Stratford-upon-Avon, one last time

I’ve never seen Stratford-upon-Avon look more beautiful than it did in the autumn light of the first morning of September yesterday.

I’ve just had a brief and in some ways emotional stay there. The main purpose was to hand in my dissertation, which I duly did yesterday morning. There were quite a few people there doing the same thing, but I didn’t know any of them – a feature of the slightly socially detatched world of the part-time postgraduate student. My teaching was at weekends and in a summer school – the group was slightly different with each module I took, but friendships were made quickly and one of the hardest things about moving to my dissertation was that I lost that social contact and found myself, more often than not, wandering around town and eating out alone. However, that doesn’t detract from the fact that it was, generally, an experience I wouldn’t have missed for the world.So, once the dissertation was done I was free until my supervisor’s retirement party at 17.00. One of my favourite spots is the Great Garden of New Place, the site of the house Shakespeare bought in the mid 1590s to retire to. At that time it was the most substantial property in Stratford, though rather run-down. He got it for a snip at £120 – not bad for a house with 20 rooms and 10 fireplaces.Sadly the original house was demolished in the 18C by a Puritan occupant who was fed up with the procession of tourists coming to his doors and peering over his garden walls. You can still go and look around the “new New Place” which was in the hands of Shakespeare’s daughter until the family line died out. And they are doing an archaeological dig in the grounds, to uncover what is left of the original house. Rather a pity that the Victorians got there first and a lot of the work is affected by their well-meaning rebuilding of the foundations.But the main appeal of New Place is the glorious Great Garden, which is one of my favourite spots. (I took some wonderful pictures with my phone and you can look at them here if you are interested). There is a beautiful set of sculptures based on the plays by Greg Wyatt – my personal favourite is the one of Hermione form The WInter’s Tale, which once inspired a fic of mine, but all are worth a look. So I just sat for an hour or so, drinking it all in and, I suppose, saying goodbye. I expect I will be back, but not as often – and we always mean to go back to these spots more than we, in reality, do. I sat with my Kindle and read Samuel Johnson’s preface to his edition of the Complete Works, which seemed appropriate.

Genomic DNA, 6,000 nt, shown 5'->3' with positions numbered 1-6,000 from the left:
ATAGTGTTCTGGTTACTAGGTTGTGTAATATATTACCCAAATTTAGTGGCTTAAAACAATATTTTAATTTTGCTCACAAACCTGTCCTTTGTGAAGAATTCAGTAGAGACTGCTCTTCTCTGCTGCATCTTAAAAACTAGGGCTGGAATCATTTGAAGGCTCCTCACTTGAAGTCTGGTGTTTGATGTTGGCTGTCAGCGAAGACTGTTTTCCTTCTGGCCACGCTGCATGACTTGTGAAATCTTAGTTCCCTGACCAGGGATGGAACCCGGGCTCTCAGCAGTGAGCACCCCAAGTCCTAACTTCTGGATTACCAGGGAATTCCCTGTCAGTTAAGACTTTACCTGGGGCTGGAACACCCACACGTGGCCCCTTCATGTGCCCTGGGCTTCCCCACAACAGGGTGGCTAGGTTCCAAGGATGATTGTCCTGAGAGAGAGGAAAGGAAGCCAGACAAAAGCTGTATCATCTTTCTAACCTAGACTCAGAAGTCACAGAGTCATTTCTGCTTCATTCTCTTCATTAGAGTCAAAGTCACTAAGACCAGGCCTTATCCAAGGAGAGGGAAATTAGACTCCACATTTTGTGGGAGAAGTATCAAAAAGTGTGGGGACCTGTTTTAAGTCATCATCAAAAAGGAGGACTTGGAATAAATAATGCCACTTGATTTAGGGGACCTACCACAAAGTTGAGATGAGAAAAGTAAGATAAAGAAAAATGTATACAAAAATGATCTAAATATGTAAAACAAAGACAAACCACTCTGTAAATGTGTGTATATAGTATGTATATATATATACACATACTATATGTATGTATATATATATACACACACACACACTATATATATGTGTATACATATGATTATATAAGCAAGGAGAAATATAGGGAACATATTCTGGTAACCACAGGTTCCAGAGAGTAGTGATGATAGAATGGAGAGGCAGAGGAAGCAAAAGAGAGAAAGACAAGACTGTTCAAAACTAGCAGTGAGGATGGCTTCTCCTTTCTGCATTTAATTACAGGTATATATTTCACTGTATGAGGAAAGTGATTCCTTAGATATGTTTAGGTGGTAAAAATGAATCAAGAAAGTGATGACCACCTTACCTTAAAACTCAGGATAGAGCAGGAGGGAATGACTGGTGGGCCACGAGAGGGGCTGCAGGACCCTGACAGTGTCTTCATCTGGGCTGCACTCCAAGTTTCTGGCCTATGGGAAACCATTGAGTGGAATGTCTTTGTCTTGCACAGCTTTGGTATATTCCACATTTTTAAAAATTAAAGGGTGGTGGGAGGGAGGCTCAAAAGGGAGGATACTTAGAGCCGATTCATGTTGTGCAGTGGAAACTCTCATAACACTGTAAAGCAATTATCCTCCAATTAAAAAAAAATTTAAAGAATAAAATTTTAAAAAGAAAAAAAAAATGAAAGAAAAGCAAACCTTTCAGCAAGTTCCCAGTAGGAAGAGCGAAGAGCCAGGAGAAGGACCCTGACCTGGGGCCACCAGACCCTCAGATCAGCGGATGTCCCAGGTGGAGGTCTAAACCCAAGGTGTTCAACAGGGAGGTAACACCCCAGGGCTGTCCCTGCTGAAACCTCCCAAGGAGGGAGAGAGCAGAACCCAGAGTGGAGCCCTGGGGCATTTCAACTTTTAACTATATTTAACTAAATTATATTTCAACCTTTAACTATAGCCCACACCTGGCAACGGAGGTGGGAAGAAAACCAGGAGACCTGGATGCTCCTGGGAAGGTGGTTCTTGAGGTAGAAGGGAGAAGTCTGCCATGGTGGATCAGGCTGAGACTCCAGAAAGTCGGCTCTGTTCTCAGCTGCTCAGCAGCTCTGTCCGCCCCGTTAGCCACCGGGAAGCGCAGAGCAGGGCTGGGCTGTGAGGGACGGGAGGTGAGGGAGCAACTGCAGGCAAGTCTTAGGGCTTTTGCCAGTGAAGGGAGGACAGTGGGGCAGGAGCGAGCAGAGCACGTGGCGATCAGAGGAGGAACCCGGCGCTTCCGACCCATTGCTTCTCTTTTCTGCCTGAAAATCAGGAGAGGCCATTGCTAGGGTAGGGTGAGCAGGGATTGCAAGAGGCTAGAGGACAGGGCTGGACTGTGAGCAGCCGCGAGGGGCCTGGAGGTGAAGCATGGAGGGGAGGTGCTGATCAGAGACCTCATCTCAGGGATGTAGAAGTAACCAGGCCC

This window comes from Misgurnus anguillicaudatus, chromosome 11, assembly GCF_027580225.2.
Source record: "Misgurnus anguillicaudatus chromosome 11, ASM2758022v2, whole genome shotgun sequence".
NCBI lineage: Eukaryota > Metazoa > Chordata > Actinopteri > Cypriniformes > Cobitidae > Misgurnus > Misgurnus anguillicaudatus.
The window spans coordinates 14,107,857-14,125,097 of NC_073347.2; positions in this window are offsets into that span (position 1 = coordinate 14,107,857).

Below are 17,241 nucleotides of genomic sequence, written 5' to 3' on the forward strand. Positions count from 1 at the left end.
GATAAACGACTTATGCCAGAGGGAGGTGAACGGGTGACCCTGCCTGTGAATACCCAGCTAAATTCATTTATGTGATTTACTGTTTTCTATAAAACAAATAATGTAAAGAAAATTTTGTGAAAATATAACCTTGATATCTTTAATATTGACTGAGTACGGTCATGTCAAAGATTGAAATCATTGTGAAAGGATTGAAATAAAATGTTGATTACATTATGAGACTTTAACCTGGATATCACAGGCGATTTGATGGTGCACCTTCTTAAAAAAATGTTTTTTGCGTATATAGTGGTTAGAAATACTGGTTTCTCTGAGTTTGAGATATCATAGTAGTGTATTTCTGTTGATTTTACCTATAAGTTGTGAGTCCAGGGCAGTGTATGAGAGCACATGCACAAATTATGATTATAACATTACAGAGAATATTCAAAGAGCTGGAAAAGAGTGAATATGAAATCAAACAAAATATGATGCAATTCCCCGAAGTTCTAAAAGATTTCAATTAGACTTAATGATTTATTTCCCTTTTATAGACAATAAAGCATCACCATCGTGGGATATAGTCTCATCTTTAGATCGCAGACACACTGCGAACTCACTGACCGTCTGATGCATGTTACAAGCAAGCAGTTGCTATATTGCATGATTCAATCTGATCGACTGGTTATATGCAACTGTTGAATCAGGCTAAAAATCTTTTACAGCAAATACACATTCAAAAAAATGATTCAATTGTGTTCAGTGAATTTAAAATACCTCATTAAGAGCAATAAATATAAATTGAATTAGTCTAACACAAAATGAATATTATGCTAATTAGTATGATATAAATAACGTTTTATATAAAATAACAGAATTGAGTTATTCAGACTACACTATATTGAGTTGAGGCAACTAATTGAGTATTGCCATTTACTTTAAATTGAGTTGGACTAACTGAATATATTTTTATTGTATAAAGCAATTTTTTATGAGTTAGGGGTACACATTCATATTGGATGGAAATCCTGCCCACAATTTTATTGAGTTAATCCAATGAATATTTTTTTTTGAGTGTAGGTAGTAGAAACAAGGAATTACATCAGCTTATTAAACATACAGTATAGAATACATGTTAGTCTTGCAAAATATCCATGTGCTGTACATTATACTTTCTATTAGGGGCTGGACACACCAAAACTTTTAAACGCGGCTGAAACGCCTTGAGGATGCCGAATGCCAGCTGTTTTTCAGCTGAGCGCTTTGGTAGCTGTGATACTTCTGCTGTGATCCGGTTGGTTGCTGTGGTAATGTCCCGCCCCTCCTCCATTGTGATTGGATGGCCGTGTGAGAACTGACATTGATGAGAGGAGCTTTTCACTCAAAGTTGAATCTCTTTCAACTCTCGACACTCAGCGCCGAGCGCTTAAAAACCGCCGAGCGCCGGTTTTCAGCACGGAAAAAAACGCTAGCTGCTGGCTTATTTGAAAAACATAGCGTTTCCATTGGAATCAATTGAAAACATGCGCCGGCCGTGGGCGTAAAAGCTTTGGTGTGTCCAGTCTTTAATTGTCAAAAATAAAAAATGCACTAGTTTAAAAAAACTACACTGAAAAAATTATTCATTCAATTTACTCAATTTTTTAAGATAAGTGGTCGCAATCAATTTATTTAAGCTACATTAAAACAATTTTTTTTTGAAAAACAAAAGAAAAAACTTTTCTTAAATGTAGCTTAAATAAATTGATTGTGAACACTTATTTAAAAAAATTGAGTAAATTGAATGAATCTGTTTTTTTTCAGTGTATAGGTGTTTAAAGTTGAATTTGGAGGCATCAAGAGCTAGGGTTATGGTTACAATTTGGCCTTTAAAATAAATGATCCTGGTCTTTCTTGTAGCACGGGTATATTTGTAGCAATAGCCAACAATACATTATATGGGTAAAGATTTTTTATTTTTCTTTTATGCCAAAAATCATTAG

And then I went to Starbucks to recharge my phone and have a bite to eat, mooched around Waterstones for an hour or so, and spent the afternoon very happily in a deck chair by the river, before returning to the Shakespeare Institute to say farewell to my wonderful supervisor before returning home.

It’s been an amazing time. I also saw the RSC in A Midsummer Night’s Dream, which I hope to find time to discuss in a separate post.

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